Deep Diving Crankbaits Design TipsLure Making CourseDeep diving crankbaits are a special type of fishing lure, both in terms of their design and how they are fished. And they’re an area of particular difficulty for newbies to lure making. So in this article we’ll cover tips and advice for designing handmade wooden lures that dive deep.

For tips on fishing deep diving crankbaits (and other crankbait styles), check out my Kindle eBook here.

Tip #1: Don’t Buy Into The Diving Lip Angle Myth

Deep diving crankbait lip angle.

The angle of the diving lip alone is irrelevant. It has to match the diving lip size, shape and tow point location to make any difference.

Some folks will want to tell you that to make a crankbait run deeper, simply angle the diving lip closer to horizontal. Bollocks! That’s one of the oldest myths about making deep diving lures – and it holds a lot of newbies back.

Deep diving crankbaits almost always have a diving lip that’s close to horizontal, that’s true. But that’s not actually what makes a deep diving lure work – at least, not on it’s own!

Changing the angle of the diving lip is useful because it changes the angle that the oncoming water acts on the lip. This affects the attitude of a diving lure: A horizontal lip gives the lure a “head-down” attitude and a steep rate of dive. A vertical one gives lures a “head up” attitude and a lure that takes longer to get to maximum depth.

What really makes a deep diving crankbait work is the combination of diving lip angle and diving lip size (especially length) and tow point configuration and body shape and internal weighting together.

Tip #2: Length Matters, Ladies.

All other factors equal, what’s needed to turn a shallow diving lure into a deep diving crankbait is more downward force. And the way to get more downward force is by using a longer diving lip. A longer lip has more surface area, so it catches the oncoming water more and creates greater downward force.

Why a longer lip and not a wider one? Well, widening the lip also increases the surface area, that’s true. But it tends to encourage the lure to roll to the side and spill the extra force. This gives a stronger wobble but doesn’t usually increase the dive depth too much.

Tip #3: Relocate The Tow Point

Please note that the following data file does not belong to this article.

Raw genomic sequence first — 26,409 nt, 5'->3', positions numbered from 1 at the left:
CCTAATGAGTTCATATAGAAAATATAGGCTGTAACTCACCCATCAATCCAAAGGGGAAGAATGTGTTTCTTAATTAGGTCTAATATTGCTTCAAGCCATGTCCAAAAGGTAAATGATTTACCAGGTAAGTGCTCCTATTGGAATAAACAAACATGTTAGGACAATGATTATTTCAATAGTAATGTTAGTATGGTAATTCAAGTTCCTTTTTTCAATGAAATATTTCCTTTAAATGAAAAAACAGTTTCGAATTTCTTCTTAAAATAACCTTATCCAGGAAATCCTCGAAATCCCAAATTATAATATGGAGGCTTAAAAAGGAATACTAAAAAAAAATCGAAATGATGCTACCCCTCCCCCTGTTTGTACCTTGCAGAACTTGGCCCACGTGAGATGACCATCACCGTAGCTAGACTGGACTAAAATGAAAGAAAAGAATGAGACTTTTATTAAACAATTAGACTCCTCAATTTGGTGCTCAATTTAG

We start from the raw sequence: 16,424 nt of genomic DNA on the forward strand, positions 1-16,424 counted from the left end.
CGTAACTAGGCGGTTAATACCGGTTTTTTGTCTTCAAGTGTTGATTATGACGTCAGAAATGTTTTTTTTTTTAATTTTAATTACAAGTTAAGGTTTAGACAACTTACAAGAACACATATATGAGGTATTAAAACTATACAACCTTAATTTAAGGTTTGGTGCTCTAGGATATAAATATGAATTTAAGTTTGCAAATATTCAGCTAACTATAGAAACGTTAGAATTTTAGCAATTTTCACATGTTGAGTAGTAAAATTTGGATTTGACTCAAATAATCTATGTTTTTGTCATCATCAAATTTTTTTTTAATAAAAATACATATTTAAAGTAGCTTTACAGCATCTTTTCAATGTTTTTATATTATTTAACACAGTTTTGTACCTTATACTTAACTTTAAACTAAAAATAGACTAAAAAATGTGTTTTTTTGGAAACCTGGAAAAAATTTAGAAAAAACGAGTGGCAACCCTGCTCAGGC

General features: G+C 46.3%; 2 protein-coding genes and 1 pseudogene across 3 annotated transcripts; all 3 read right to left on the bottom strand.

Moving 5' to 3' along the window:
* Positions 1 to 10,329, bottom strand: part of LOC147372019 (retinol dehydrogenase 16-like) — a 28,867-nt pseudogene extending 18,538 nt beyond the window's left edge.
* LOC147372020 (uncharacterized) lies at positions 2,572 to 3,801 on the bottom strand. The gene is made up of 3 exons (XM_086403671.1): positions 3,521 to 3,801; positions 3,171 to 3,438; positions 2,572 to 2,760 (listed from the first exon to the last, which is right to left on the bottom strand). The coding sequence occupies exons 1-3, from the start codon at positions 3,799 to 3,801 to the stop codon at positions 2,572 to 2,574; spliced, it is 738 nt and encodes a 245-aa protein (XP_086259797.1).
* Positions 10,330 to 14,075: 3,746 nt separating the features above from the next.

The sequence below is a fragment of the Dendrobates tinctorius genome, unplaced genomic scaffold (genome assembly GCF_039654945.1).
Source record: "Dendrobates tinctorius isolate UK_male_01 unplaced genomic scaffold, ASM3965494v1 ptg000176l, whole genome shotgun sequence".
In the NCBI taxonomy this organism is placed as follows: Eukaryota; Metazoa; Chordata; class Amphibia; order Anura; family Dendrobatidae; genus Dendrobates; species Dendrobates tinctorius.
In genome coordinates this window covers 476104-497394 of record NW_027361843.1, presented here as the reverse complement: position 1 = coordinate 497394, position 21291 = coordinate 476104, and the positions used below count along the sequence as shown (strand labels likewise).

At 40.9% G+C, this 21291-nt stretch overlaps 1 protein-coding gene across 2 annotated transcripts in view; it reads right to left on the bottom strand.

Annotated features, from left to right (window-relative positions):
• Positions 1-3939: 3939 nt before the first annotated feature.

Optimisation Of Diving Lure Tow Point Location

Many lipped crankbaits have a tow point located on the nose of the lure. But the tow point is like a fulcrum, and a long diving lip can make the lure action too unstable if the tow point is too far back. Moving it to the diving lip is is a good way to overcome this problem. It’s something you’ll often see on deep diving crankbaits – and quite a few medium diving lures as well.

Moving the tow point forward reduces the action and stabilizes the lure. But move it too far forward and you can kill the action completely, so it’s a case of finding that sweet spot. Exactly where that is varies from one diving lure to the next and depends on all the other factors we’ve already discussed – and those we’re yet to cover.

Trial and error is the rule of the day when it comes to finding the perfect tow point location for deep diving crankbaits.

Tip #4: Weighting Deep Diving Crankbaits

Hard Baits: Effect Of Weight PlacementThere’s a natural assumption that adding weight to deep divers is about overcoming the buoyancy of the wood. But actually, it’s about balancing the action. And where you place the weight in the lure can be just as important as how much weight you use. And moving the weight backward or forward can affect both the action and diving depth, even if the amount of weight hasn’t changed!

Weighting your deep diving crankbaits does two things:

  • It stabilizes the action. A bait that contains a little lead in the belly resists rolling onto it’s side. And that resistance to rolling allows the bait to work with a larger diving lip